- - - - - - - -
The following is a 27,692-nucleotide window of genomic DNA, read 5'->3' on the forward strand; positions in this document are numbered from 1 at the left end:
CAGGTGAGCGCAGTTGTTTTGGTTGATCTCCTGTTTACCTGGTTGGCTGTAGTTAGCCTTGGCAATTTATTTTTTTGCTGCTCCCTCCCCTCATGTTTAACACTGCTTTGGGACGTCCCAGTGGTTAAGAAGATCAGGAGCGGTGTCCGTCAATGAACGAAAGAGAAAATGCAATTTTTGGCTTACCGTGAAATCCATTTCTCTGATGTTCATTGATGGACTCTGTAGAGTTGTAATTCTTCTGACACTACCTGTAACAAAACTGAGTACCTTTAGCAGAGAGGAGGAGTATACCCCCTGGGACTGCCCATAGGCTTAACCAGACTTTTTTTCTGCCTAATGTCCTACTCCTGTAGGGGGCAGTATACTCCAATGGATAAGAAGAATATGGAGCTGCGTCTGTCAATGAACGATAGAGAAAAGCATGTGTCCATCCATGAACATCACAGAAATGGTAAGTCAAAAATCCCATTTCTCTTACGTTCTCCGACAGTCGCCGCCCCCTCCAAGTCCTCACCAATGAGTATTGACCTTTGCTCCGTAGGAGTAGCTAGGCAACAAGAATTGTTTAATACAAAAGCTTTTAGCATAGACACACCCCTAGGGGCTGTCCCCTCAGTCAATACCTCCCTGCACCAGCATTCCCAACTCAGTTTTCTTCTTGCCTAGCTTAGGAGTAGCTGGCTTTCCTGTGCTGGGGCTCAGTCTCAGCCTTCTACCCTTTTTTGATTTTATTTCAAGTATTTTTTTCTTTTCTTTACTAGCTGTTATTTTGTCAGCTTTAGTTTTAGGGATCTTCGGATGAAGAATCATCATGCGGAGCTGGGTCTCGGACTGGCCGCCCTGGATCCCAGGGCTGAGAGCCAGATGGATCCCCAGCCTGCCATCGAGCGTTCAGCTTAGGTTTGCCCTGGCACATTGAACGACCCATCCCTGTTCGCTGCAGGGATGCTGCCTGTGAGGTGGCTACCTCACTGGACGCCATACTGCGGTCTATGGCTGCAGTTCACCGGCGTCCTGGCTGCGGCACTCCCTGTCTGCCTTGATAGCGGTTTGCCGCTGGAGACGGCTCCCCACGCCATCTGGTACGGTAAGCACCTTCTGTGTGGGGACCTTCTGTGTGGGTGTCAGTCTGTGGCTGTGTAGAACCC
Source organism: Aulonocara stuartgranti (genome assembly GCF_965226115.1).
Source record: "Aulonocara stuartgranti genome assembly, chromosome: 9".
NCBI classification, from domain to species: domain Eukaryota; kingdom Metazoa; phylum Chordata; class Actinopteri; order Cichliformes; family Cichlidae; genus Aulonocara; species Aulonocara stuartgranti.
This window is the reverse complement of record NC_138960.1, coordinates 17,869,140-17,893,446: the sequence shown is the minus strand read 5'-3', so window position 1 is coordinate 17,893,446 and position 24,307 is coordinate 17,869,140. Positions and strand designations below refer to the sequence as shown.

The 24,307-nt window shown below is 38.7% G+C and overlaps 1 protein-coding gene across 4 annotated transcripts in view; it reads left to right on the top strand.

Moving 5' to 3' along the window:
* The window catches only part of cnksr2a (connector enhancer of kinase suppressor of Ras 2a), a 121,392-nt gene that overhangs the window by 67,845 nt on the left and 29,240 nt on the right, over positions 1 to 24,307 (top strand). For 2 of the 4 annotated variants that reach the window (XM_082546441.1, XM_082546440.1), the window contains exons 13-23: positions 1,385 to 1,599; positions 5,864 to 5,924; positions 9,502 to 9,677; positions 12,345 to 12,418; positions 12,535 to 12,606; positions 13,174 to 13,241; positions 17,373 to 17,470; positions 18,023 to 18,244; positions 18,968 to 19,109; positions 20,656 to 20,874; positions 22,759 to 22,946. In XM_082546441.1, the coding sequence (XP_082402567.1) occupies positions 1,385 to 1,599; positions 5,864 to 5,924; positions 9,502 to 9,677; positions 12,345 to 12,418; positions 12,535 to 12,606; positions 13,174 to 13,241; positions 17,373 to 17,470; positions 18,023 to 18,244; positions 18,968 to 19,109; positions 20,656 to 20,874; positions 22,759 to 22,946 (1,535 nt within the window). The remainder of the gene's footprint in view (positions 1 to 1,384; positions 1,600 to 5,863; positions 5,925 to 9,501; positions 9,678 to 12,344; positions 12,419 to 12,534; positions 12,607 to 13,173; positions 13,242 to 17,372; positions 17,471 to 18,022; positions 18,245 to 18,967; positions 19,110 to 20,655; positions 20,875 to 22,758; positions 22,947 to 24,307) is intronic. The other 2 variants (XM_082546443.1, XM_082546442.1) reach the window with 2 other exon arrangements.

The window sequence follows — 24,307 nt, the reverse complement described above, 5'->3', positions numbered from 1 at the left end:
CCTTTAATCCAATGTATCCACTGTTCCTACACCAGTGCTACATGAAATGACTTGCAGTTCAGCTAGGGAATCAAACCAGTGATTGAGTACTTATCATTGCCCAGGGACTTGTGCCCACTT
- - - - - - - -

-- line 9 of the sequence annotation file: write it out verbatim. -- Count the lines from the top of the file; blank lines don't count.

* The window catches only part of cnksr2a (connector enhancer of kinase suppressor of Ras 2a), a 121,392-nt gene that overhangs the window by 67,845 nt on the left and 29,240 nt on the right, over positions 1 to 24,307 (top strand). For 2 of the 4 annotated variants that reach the window (XM_082546441.1, XM_082546440.1), the window contains exons 13-23: positions 1,385 to 1,599; positions 5,864 to 5,924; positions 9,502 to 9,677; positions 12,345 to 12,418; positions 12,535 to 12,606; positions 13,174 to 13,241; positions 17,373 to 17,470; positions 18,023 to 18,244; positions 18,968 to 19,109; positions 20,656 to 20,874; positions 22,759 to 22,946. In XM_082546441.1, the coding sequence (XP_082402567.1) occupies positions 1,385 to 1,599; positions 5,864 to 5,924; positions 9,502 to 9,677; positions 12,345 to 12,418; positions 12,535 to 12,606; positions 13,174 to 13,241; positions 17,373 to 17,470; positions 18,023 to 18,244; positions 18,968 to 19,109; positions 20,656 to 20,874; positions 22,759 to 22,946 (1,535 nt within the window). The remainder of the gene's footprint in view (positions 1 to 1,384; positions 1,600 to 5,863; positions 5,925 to 9,501; positions 9,678 to 12,344; positions 12,419 to 12,534; positions 12,607 to 13,173; positions 13,242 to 17,372; positions 17,471 to 18,022; positions 18,245 to 18,967; positions 19,110 to 20,655; positions 20,875 to 22,758; positions 22,947 to 24,307) is intronic. The other 2 variants (XM_082546443.1, XM_082546442.1) reach the window with 2 other exon arrangements.